How often have you looked at your watch and typed the current time into your worksheet? Or tried to convert from one time zone to another and produced an error? Or wondered why a time shows up looking like “0.9285”?
Fortunately, these questions are easy to answer once you understand how Excel time formulas work. This article:
- Explains some basic time formulas such as NOW() and TIME(),
- Shows how to add and subtract times, and
- Uses these in two sample workbooks: a timesheet calculator and a time zone converter.
The NOW() Function
NOW() returns the current date and time from your computer.
You can reformat the result by right-clicking the cell, choosing “Format Cells,” and picking a different time format.
If you want only the time and not the date, you can either format it as a time and pretend the date doesn’t exist, or you can use “=NOW()-TODAY()”, which subtracts the date portion and leaves only the time portion. Regardless of how you format the display, however, the underlying value remains constant until you recalculate.
Whenever you recalculate (or whenever Excel recalculates automatically because other cells have changed), the function pulls the time as of that moment. Use this function when you need an always-updated current time in your calculations.
NOTE: Someone who opens the worksheet in six months will see her own current date and time in this field, not the date and time that you saved the workbook.
The Shortcut Control-Shift-;
When you need to save a permanent record of the current time, hold down the Control key and the Shift key while you type a semicolon (;). Like NOW(), it returns the current system time. Unlike NOW(), however, it stamps the time as a fixed value. You can change the format, but the value is always the same.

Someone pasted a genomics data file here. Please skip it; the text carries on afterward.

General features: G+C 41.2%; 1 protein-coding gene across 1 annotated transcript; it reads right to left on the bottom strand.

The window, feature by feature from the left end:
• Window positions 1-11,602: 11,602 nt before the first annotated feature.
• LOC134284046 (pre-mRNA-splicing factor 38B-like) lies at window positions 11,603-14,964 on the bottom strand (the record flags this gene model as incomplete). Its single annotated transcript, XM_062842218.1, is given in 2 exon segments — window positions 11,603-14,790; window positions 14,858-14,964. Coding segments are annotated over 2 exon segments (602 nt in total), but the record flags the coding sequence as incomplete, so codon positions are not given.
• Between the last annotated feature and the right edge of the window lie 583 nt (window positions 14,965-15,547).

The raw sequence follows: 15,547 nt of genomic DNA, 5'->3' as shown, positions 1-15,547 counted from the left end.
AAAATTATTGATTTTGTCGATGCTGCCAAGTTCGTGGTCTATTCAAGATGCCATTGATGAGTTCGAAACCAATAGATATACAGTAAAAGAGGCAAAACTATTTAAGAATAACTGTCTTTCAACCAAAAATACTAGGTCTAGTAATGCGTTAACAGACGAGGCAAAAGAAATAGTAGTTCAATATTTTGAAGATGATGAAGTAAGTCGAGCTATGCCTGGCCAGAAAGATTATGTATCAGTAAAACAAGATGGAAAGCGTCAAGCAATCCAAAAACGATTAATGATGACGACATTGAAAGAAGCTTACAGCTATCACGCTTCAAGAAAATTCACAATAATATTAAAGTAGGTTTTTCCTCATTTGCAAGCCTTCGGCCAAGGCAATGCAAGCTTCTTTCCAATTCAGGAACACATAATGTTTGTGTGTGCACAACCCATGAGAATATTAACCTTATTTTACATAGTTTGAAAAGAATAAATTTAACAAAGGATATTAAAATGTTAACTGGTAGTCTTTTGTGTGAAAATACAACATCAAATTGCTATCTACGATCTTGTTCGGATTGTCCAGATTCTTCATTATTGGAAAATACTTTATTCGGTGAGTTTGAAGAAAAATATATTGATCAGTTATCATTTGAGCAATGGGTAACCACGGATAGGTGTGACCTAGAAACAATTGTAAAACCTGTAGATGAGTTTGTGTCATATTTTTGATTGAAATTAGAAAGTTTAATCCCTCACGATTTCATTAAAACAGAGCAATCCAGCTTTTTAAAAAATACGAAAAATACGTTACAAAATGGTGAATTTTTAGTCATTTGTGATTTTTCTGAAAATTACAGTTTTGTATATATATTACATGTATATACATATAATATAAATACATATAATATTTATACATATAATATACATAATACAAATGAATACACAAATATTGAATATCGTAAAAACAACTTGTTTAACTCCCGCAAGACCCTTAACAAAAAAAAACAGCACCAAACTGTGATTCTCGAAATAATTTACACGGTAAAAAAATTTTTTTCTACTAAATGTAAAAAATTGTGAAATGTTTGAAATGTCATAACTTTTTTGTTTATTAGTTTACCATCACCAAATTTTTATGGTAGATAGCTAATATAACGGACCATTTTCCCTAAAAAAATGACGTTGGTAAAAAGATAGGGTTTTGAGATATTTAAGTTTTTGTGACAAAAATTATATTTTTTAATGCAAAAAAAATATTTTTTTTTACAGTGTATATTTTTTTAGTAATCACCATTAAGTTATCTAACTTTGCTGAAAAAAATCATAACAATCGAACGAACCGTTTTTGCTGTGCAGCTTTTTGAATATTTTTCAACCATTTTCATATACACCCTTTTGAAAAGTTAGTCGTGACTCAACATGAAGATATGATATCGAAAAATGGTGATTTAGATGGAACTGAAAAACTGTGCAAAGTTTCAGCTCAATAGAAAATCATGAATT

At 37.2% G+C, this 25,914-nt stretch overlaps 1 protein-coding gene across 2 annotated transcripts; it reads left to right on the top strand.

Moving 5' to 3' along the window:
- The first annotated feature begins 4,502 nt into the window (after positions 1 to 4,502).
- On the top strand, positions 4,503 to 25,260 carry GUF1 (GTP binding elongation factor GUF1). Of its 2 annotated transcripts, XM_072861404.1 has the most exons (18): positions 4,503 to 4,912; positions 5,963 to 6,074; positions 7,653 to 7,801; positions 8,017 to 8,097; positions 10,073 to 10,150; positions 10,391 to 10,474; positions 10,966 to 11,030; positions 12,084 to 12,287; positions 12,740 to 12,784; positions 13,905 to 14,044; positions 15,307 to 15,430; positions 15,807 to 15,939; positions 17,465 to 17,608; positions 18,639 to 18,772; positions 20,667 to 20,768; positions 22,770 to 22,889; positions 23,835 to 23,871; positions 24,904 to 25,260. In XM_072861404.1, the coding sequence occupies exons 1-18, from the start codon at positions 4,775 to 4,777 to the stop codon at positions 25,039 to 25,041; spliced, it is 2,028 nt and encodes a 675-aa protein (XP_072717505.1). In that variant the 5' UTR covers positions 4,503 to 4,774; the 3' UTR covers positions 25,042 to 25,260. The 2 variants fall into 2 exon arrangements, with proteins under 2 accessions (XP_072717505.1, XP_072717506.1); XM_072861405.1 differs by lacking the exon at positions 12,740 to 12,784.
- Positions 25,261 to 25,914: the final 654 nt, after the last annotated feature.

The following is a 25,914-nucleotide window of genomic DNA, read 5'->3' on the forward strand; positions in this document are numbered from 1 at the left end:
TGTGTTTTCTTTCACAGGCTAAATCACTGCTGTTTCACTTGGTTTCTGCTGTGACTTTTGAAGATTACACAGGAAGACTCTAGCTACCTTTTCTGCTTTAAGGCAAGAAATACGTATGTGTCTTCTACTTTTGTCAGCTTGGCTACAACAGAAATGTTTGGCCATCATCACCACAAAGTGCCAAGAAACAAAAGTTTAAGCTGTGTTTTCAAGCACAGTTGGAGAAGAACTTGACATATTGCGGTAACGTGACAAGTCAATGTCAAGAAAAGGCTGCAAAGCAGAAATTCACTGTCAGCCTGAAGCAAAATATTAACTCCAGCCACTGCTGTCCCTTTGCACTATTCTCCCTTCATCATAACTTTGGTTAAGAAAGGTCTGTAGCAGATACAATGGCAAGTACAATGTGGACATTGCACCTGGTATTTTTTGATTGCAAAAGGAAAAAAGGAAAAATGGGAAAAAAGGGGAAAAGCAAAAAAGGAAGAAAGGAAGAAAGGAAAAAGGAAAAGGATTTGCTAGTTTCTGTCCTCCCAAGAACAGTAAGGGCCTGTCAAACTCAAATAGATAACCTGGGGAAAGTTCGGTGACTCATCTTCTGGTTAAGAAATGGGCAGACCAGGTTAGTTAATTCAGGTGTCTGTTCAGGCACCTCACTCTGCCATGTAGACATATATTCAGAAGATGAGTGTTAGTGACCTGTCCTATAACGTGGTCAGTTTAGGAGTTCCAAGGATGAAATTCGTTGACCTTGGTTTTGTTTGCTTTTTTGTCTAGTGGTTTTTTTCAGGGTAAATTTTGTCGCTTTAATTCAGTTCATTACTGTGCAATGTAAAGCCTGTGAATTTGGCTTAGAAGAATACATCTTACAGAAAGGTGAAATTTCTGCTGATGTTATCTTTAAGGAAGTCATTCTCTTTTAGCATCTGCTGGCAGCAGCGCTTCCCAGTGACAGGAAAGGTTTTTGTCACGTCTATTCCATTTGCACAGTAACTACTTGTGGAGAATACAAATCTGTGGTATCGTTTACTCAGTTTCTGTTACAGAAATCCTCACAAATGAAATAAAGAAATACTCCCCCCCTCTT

Similarly, you can save the current date by holding down the Control key (but not the Shift key) and typing a semicolon.
Because it saves the value and not an updateable function, someone who opens the worksheet in six months will see the date and time that you stamped on the page, not her own current date and time.
The TIME() Function
Both the NOW() function and the Ctrl-Shift-; shortcut return the current system time. What if you need to store a value for some other time?
When you need to convert a specific number of hours, minutes, and seconds to an Excel time, use the TIME() function with the parameters the numbers of hours, minutes, and seconds. Typing “=TIME(14, 30, 10)” produces:
Be sure to enter the hours using a 24-hour clock.
Adding and Subtracting Times
When you need to add or subtract a fixed number of hours, minutes, or seconds to a time value, just add or subtract the way you would any decimals. If you add 4 hours to 11:30 AM, you get 3:30 PM:
To understand time arithmetic more fully, you need to understand first how Excel stores times.
Try this: in an empty cell, type “=NOW()” and hit <ENTER>. The result shows the current date and time, probably formatted like this:
Next, right-click the cell, choose “Format Cells,” and pick “General.” The result should look something like this:
This is how Excel stores date/times—the date is the number to the left of the decimal, and time is the decimal portion of the number, where 0 corresponds to 12:00 AM, 1 is midnight, and every other time of the day falls somewhere in between. Times are decimals values between 0 and 1.
To convert a time to its decimal value, divide the hours (using the 24-hour clock) by 24 (the number of hours in a full day):
- 12:00:00 PM (Noon) is exactly halfway through the day, so the decimal value is 1 / 2 = 0.5.
- 6:00:00 AM is one-fourth of the day, so the decimal value is 1 / 4 = 0.25.
- 9:00:00 PM corresponds to 21:00:00, so the decimal value is 21 / 24 = 0.875.
On the other hand, to convert a time decimal value to the number of hours, multiply by 24.
Because times are simply numbers between 0 and 1, you can do any arithmetic on times, just as you would with any other decimal numbers. Add them, subtract them, multiply them by two, divide them by four—just like any other decimal numbers.
But there are a couple of warnings as you get into date arithmetic.
Why Does 15 hours + 18 hours = 9 hours?
Try this, using a 24-hour format: